At 30 years old, Jokke Sommer‘s zeal for life is contagious. Each day, he risks his life to do what he loves and lives like it’s his last—literally.
Sommer is a professional BASE jumper, one of the few thousand brave souls on the planet who attempt the most dangerous sport known to man, with approximately one death every 500-1,000 jumps.
If you don’t know what BASE jumping is, it involves squeezing into a skin-tight, full-body nylon wingsuit and gliding over the jagged edge of a mountain at 160 MPH.
Sommer has been responsible for making basejumping popular on youtube and is one of the best flyers in the world, sponsored by GoPro and RedBull, whose daredevil feats have earned him millions of video views and hundreds of thousands of followers across social media.
Unlike most extreme sportists, Sommer doesn’t have a lifetime of experience in his craft. In fact, just years ago, he used to be a Kindergarten teacher and base-jumped whenever he could make time.
This week on Unconventional Life, I interviewed Sommer about how to make your side-hustle your full-time job.
Growing up in Son, Norway, Sommer says he always had a taste for life’s greatest thrills. He was fascinated with all things that could fly and dreamed of flying one day.
Though he graduated college with a degree in graphic design, Sommer became a Kindergarten teacher because of the flexibility and the lifestyle it afforded him. As a teacher’s assistant, he was able to take days or weeks off at a time to go BASE jumping.
“That was always the number one thing for me… not getting a job that paid big money but getting a job that was flexible,” Sommer says.
Sommer started BASE jumping as a side hobby, a “getaway from the office.” He never anticipated it would one day become a fruitful source of income. In fact, he lived a very lean lifestyle just to be able to afford the equipment—at times sleeping out of his car or camping in tents.
Sommer got his big break when he decided to post a video to YouTube of one of his jumps. The video went viral and sparked the inspiration for a YouTube series called Dream Lines, which follows Sommer on his exhilarating flights down the mountain.
Some millions of video views later, Sommer began getting sponsorships from big-name brands like RedBull and GoPro. Soon after he quit his job teaching and was getting paid to BASE jump and travel to the world’s most exotic jumping sites.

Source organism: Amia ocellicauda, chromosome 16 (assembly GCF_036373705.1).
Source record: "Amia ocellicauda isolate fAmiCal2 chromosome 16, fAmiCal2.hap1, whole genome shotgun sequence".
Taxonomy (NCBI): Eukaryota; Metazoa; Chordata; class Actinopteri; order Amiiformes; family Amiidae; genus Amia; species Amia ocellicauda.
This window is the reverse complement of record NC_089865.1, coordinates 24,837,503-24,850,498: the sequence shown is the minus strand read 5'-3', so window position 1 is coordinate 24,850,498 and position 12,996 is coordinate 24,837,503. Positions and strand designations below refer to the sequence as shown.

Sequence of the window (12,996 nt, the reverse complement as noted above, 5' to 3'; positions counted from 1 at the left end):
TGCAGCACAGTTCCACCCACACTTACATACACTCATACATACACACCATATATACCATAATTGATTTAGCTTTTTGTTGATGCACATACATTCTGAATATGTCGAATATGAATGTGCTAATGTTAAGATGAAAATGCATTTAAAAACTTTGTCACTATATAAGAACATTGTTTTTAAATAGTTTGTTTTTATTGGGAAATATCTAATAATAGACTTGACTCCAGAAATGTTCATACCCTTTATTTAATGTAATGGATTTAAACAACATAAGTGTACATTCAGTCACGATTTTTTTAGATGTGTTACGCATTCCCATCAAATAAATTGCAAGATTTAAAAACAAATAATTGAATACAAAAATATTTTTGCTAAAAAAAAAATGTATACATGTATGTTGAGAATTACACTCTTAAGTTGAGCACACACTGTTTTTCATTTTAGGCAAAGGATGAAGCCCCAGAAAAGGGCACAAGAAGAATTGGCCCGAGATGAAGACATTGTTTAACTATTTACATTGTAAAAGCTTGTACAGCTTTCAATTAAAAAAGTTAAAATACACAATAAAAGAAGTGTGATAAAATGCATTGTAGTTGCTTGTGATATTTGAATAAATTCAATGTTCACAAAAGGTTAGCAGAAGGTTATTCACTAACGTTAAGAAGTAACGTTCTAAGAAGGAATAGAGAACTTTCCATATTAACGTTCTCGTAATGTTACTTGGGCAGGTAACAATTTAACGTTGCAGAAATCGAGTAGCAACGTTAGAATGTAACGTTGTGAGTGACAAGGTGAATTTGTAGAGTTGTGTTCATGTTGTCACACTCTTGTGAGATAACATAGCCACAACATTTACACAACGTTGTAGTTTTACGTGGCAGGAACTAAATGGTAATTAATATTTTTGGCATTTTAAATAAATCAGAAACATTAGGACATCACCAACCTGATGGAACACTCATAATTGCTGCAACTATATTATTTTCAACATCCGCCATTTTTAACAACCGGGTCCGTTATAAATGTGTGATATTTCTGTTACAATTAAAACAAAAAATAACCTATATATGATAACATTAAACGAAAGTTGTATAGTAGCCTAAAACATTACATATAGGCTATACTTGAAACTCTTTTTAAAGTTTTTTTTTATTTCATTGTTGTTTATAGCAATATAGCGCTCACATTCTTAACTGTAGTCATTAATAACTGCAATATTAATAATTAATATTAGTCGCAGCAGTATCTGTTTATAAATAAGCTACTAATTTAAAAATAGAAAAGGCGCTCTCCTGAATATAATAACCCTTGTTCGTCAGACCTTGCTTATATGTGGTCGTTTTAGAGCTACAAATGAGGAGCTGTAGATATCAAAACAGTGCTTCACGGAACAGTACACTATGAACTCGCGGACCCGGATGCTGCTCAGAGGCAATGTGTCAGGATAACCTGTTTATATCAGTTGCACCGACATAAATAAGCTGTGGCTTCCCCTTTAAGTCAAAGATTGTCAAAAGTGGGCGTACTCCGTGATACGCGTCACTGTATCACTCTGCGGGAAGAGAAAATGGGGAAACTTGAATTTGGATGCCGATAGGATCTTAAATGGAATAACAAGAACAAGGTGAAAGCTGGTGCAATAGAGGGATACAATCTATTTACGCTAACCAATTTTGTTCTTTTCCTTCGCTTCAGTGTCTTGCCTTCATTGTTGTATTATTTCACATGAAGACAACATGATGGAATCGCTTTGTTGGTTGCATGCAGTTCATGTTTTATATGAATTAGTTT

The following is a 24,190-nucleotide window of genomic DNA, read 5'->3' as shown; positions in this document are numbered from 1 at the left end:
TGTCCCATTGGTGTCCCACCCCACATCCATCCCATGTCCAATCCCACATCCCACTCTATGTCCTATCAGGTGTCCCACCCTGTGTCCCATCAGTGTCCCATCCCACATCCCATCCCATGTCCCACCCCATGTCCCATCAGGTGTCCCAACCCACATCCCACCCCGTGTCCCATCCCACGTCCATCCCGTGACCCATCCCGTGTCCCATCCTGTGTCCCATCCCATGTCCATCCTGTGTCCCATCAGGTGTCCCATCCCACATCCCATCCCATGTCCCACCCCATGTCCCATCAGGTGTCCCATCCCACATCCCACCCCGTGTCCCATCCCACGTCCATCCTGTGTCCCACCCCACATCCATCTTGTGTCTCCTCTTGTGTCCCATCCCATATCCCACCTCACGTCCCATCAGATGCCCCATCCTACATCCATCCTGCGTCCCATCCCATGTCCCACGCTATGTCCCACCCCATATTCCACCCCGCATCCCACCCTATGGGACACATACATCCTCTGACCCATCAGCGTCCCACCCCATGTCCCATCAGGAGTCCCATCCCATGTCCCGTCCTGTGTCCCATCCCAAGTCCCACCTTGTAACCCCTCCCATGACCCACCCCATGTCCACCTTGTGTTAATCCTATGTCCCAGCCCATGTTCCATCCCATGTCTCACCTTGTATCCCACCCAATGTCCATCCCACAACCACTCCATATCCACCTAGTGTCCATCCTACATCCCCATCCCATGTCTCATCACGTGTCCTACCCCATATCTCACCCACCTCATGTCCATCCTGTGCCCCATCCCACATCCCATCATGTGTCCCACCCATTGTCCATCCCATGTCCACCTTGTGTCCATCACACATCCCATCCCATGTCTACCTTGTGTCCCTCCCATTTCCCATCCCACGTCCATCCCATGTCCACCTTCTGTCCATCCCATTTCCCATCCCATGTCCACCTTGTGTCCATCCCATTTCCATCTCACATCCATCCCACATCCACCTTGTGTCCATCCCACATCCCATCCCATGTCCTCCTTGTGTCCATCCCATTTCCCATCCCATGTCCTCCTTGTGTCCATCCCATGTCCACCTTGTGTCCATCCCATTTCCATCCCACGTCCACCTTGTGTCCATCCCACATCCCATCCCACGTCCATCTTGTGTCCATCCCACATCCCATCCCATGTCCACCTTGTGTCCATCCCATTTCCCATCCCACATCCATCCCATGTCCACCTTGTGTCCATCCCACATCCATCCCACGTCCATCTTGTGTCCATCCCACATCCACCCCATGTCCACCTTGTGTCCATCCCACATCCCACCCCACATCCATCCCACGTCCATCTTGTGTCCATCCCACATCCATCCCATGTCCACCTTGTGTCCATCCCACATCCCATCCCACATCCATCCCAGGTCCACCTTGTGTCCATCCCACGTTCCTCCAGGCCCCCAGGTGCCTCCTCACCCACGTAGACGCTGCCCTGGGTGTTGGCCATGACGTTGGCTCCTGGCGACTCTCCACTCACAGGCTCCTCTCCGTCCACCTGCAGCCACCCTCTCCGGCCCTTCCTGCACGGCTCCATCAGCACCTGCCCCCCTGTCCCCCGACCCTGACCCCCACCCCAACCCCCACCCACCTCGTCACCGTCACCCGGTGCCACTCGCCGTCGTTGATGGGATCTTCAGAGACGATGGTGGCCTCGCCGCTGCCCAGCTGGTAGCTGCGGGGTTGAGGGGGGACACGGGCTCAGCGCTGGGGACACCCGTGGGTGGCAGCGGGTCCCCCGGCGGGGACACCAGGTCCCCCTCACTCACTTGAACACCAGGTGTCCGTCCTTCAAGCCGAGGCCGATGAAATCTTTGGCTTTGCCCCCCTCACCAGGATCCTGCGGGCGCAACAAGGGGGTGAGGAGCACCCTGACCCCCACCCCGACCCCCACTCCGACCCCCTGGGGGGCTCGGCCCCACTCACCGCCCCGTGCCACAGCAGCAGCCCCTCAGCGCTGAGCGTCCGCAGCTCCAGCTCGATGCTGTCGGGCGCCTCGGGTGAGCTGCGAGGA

Below, Sommer shares practical advice for how to make your side-hustle your full-time job.
Success Is Not Always Obvious
The income from BASE jumping enabled Sommer to quit his job as a Kindergarten teacher and pursue flying full-time. “I guess I got rewarded by actually daring to chase something that’s not an obvious success. It was not something that I knew was going to go well,” Sommer says.
Though Sommer’s success is an anomaly, his story is relatable. How many of us feel like we have a yearning to do something more with our lives, to take bigger risks and experience more of what life has to offer?
Though your side hustle may not seem promising, if you love it and do it well, stick with it. When you’re the best at what you do, it doesn’t matter what it is—people will pay attention, and attention is today’s most valuable online currency.
Prioritize Freedom Whenever Possible
Sommer says to chase what you love because in it you will feel free. Let your drive be living life on your own terms, free of being told what to do or how to spend your time.
“It is scary to jump off a cliff but to me it’s way scarier to not be free. To be told every day you have to do this, you have to do that, is way scarier than possibly dying young,” Sommer says.
Be Willing To Take Risks
The trade we make between giving life our all and playing it safe may actually be keeping us from a life well spent in the long run. Be willing to take risks—share the time you spend in the office with an activity that makes you feel alive and like you are fully tapping into life’s well of joy and enthusiasm.
“This concept of living life on the edge, you grab life in a different way. Every day you’re always excited and happy and then it’s gone. People ask me, ‘aren’t you afraid of dying young?’ No—I’m already 500 years old. In order to do all the things I’ve done before I was thirty the average person would have to live to be 500,” Sommer says.
Sommer shares more about taking risks in his chapter of the upcoming book, 3 Billion Under 30.
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This article originally appeared on Forbes.com